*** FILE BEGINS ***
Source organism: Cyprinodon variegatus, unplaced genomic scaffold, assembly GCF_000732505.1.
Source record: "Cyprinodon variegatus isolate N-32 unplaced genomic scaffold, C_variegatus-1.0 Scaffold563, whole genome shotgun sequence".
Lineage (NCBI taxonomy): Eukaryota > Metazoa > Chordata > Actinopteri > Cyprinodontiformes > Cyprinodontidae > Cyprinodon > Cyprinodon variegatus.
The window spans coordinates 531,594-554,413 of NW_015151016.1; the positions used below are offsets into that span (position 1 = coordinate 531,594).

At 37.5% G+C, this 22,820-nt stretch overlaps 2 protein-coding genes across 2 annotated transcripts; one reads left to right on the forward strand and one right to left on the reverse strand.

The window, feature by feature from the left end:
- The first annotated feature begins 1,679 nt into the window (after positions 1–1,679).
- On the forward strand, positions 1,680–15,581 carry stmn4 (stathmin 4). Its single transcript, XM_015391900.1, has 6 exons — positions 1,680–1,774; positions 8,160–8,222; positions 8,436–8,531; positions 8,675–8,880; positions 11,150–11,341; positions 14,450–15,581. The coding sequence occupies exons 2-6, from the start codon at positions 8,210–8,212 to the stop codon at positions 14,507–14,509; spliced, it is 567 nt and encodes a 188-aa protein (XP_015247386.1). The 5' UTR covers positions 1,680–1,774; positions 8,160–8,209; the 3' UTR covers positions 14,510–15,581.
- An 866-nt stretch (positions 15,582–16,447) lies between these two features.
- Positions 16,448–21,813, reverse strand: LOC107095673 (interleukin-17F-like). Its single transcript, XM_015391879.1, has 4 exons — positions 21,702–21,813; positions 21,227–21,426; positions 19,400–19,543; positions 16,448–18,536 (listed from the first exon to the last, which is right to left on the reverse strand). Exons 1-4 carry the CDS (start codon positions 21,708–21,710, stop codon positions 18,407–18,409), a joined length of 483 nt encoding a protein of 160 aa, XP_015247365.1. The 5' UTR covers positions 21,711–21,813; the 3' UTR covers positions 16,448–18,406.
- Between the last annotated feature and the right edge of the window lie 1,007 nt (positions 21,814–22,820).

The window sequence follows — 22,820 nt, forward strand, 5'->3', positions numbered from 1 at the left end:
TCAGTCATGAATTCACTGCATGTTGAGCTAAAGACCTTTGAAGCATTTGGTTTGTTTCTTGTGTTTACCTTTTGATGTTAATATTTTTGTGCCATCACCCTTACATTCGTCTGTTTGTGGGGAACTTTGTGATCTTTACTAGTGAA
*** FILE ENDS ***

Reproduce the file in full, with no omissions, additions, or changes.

Source organism: Cyprinodon variegatus, unplaced genomic scaffold, assembly GCF_000732505.1.
Source record: "Cyprinodon variegatus isolate N-32 unplaced genomic scaffold, C_variegatus-1.0 Scaffold563, whole genome shotgun sequence".
Lineage (NCBI taxonomy): Eukaryota > Metazoa > Chordata > Actinopteri > Cyprinodontiformes > Cyprinodontidae > Cyprinodon > Cyprinodon variegatus.
The window spans coordinates 531,594-554,413 of NW_015151016.1; the positions used below are offsets into that span (position 1 = coordinate 531,594).

At 37.5% G+C, this 22,820-nt stretch overlaps 2 protein-coding genes across 2 annotated transcripts; one reads left to right on the forward strand and one right to left on the reverse strand.

The window, feature by feature from the left end:
- The first annotated feature begins 1,679 nt into the window (after positions 1–1,679).
- On the forward strand, positions 1,680–15,581 carry stmn4 (stathmin 4). Its single transcript, XM_015391900.1, has 6 exons — positions 1,680–1,774; positions 8,160–8,222; positions 8,436–8,531; positions 8,675–8,880; positions 11,150–11,341; positions 14,450–15,581. The coding sequence occupies exons 2-6, from the start codon at positions 8,210–8,212 to the stop codon at positions 14,507–14,509; spliced, it is 567 nt and encodes a 188-aa protein (XP_015247386.1). The 5' UTR covers positions 1,680–1,774; positions 8,160–8,209; the 3' UTR covers positions 14,510–15,581.
- An 866-nt stretch (positions 15,582–16,447) lies between these two features.
- Positions 16,448–21,813, reverse strand: LOC107095673 (interleukin-17F-like). Its single transcript, XM_015391879.1, has 4 exons — positions 21,702–21,813; positions 21,227–21,426; positions 19,400–19,543; positions 16,448–18,536 (listed from the first exon to the last, which is right to left on the reverse strand). Exons 1-4 carry the CDS (start codon positions 21,708–21,710, stop codon positions 18,407–18,409), a joined length of 483 nt encoding a protein of 160 aa, XP_015247365.1. The 5' UTR covers positions 21,711–21,813; the 3' UTR covers positions 16,448–18,406.
- Between the last annotated feature and the right edge of the window lie 1,007 nt (positions 21,814–22,820).

The window sequence follows — 22,820 nt, forward strand, 5'->3', positions numbered from 1 at the left end:
TCAGTCATGAATTCACTGCATGTTGAGCTAAAGACCTTTGAAGCATTTGGTTTGTTTCTTGTGTTTACCTTTTGATGTTAATATTTTTGTGCCATCACCCTTACATTCGTCTGTTTGTGGGGAACTTTGTGATCTTTACTAGTGAA